How utterly condescending. This is a prime example of how not to speak to children. Using terms like “million vote plurality” doesn’t often resonate with that audience too greatly. These are children who have done their research and are exercising their right as Americans to urge their political representatives to take their wishes into consideration. I understand the cynacism of Feinstein, Pelosi, and others skeptical of the realistic probability of the GND as is to pass, but that is no excuse to belittle your constituents.

Some have attempted to support Senator Feinstein by pointing to the full length video (which you can watch here). Feinstein does go on to explain more about her version of the GND and states that she will consider again the current resolution. She even offers an internship to the 16 year old she shrugged off earlier because she was too young to vote. Nice save Dianne… NOT! (I hope you read that in Borat’s voice). Ultimately, there is no way to salvage Feinstein’s behavior toward a group of children.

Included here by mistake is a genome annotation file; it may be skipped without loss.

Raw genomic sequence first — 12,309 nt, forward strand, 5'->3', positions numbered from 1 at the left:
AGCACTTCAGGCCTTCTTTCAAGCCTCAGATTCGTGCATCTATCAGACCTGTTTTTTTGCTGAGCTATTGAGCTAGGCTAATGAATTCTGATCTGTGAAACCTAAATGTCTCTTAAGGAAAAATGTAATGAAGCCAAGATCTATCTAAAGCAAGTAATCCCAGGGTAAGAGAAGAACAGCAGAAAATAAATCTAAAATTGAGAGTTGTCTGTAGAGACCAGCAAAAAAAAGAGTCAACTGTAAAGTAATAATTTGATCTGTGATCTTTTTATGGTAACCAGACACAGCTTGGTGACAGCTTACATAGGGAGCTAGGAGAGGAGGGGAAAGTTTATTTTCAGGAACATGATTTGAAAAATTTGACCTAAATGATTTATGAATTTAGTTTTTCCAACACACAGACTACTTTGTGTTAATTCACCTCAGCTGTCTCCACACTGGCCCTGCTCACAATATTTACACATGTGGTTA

On the other side, I am really impressed by the passion of those children! I love the kid who reacts to the senator’s brush off of the 16 year old’s inability to have voted for her by shouting out, “It doesn’t matter! We’re the ones who are going to be impacted!”

I applaud all of these kids who rightfully demanded better out of Feinstein, especially when by reiterating the undeniable circumstance that they have a voice and it’s her job to amplify it in Washington: “We need your leadership.” Way to go, California youth!

If you want to learn a bit more about the Green New Deal and politics surrounding it, then check out this article and these videos:

Thanks for reading and watching! Remember to always make sure your voice is heard by your representatives in office, especially when the fate of the world is on the line!

Be sure to return here next week for more fun! And, be sure not to address people, kids most of all, in a condescending manner.

Environmentally yours,

Alex

The Princes of the Universe